Volunteers walk one of three Puma sisters known as Inti, Wara and Yassi through the Bolivian jungle. The Pumas were rescued from a market where they were for sale as a trio of young cubs.
Noemi, a Bolivian Quechua woman who runs Ambue Ari, hugs one of three puma sisters that she raised. She has built a special relationship with the sisters. At times she even lets them run free in the jungle and calls them back.
Tania "Nena" Baltazar picks bugs off the spider monkey Morocha at the Ambue Ari Reserve. Nena and Juan Carlos Antezana run the controversial organization Inti Wara Yasi that rescues mistreated animals.
Morocha the Spider Monkey plays on the door to the mess hall at the Ambue Ari jungle reserve. Although the monkeys may appear harmless, many volunteers have scars from monkey bites, and they are known to steal cameras and other gadgets.
A spider monkey named Morocha drinks from the spigot at the Ambue Ari Reserve. Morocha roams free around the camp and reserve.
Author Thayer Walker with the friendly spider monkey Morocha at Ambue Ari jungle reserve in the Santa Cruz region of Bolivia.
Faustino, a howler monkey that was rescued from a life as a pet where he regularly drank alcohol and watched TV all day, snacks on frui. Inti Wara Yassi tries to socialize groups of rescued howler monkeys to release them back into the jungle, but Faustino's troubled past makes it unlikely that he can be released.
British volunteer Caroline Almond walks Katie the Jaguar through the Bolivian jungle at the Ambue Ari Reserve. The cats are walked on a leash, but they are far stronger than one person, so there are normally at least two people on the leash should the cat decide to take off after a passing animal, or human.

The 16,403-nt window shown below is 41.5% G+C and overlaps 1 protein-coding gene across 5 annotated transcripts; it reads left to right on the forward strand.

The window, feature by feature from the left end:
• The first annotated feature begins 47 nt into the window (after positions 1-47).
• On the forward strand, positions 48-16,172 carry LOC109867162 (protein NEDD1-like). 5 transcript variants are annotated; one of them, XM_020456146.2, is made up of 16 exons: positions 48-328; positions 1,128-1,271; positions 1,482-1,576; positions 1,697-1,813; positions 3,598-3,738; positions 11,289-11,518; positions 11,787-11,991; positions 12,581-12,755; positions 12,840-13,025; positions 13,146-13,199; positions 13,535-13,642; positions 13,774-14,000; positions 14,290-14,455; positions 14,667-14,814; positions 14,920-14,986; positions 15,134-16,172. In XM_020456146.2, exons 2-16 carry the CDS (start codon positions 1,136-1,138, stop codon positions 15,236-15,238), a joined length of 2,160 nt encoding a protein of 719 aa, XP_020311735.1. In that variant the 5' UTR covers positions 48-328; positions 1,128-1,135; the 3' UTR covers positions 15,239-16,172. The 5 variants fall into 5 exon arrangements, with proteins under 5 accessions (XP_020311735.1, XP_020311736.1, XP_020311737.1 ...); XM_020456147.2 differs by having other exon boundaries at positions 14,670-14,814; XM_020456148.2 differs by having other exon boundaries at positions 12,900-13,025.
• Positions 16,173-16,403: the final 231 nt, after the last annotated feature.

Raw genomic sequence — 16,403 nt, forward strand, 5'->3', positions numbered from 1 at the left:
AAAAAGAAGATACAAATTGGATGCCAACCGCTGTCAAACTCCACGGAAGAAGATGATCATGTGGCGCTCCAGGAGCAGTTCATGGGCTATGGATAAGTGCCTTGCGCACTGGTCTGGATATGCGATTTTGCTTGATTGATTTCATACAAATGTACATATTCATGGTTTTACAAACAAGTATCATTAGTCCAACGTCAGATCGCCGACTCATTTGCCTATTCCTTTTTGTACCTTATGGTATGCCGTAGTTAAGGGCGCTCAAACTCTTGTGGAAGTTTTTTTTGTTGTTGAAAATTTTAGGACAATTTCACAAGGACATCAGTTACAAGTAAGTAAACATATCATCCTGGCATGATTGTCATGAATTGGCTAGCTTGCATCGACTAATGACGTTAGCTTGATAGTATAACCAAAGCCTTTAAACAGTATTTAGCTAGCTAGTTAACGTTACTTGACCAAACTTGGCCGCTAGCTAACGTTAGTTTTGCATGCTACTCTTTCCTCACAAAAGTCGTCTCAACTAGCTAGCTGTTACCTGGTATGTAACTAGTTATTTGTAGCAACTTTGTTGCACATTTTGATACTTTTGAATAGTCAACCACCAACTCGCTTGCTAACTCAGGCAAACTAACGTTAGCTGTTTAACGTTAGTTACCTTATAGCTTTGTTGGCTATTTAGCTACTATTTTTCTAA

Volunteers develop extremely close bonds with the cats, and many stay for various months, spending each day with the same cat. The cats are quite aware of the presence of any new caretakers in their vicinity.
Amira the Jaguar gets her daily walk through a waist-deep swamp in the Ambue Ari reserve in the Santa Cruz region of Bolivia. Most jaguars rescued by Inti Wara Yassi get renamed, but the group decided Amira had a nice enough name to keep.
During the wet season everyone covers their entire bodyusually with two layersto protect themselves from the incredible swarms of mosquitos that may carry Dengue Fever or Malaria.
Amira roughhouses with British volunteers during her daily walk. The jaguars are accustomed to "jumping" the volunteers when they first meet, often pawing and licking their entire body. Inti Wara Yassi's directors claim that there have been no major injuries, but volunteers have scars and many have received stitches.
Amira the Jaguar plays hide and seek behind a tree trunk during her daily walk with a British volunteer in the Ambue Ari reserve. Amira was rescued just a few months ago from a Middle Eastern family in Bolivia's Beni region.
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